So I posted this on Twitter a few months ago:
Thanks for trying to make it less obvious you had left a package, Mr UPS man, but I think you missed the point a little twitter.com/caseykay08/sta…
— Casey Kay (@caseykay08) January 30, 2013
Kinda funny, right? I mean, the brown box itself might have actually been less obvious than the doormat thrown over the top. I thought it was a silly picture to share. A few hours later there was a response:
@caseykay08 We can follow up with the center. Please email your concerns to email@example.com ^SB @ups
— UPS Customer Support (@UPSHelp) January 31, 2013
It’s official, we have way overused Tweet-shaming. I didn’t even put @UPS in my tweet, so apparently they have some lowly intern who is required to sit at the computer and monitor tweets for any negative mention of UPS.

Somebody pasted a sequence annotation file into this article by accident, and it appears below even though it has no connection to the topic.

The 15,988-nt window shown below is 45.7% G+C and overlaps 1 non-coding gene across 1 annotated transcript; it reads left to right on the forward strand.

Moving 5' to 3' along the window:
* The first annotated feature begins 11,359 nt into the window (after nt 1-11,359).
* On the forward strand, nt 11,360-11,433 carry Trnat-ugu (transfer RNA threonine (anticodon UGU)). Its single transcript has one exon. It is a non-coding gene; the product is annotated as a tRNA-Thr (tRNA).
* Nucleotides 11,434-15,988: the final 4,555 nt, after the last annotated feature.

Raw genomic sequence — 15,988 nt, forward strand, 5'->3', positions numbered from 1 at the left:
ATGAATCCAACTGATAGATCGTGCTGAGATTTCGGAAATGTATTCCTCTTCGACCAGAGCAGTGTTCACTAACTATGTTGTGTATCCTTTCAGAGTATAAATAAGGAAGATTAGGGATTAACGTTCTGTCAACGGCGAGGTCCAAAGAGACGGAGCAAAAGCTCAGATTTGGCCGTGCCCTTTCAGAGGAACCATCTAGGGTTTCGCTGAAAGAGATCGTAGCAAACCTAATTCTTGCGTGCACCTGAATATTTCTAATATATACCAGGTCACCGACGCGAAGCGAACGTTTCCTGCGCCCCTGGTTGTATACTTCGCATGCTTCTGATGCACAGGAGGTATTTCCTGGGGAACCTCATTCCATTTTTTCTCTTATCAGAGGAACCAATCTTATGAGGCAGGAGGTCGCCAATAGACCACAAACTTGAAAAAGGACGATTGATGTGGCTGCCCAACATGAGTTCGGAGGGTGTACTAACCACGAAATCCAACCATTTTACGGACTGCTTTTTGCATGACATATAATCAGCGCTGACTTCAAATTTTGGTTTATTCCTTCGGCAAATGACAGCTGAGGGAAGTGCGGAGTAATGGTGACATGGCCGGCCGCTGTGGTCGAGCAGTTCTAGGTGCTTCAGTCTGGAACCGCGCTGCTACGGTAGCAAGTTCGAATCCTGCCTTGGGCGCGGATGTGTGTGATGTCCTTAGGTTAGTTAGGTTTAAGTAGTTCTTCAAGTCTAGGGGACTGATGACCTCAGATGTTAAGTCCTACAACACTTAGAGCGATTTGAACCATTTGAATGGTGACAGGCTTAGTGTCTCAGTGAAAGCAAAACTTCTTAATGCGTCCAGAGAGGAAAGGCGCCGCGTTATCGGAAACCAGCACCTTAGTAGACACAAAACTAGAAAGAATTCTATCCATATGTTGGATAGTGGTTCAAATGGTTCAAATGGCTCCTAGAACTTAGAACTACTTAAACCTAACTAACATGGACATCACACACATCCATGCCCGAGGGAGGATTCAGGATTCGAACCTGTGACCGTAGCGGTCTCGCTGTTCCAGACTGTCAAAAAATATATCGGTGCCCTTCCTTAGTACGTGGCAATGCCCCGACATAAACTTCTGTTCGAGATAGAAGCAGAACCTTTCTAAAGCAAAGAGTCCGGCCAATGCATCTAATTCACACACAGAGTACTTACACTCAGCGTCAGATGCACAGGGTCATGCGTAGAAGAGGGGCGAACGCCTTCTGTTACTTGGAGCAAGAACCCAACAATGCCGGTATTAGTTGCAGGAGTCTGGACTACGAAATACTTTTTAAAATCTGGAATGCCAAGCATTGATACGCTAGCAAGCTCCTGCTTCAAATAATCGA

Really, is that what it has come to? Companies have to constantly patrol the Internet for irate (or even slightly amused) customers? Seems like a waste of resources when there are so many other ways to express dissatisfaction with a company, like those automated phone surveys that call five minutes after you pick up your car from an oil change or off-shore phone centers you can call to berate the underpaid employees who have no connection to your problem whatsoever.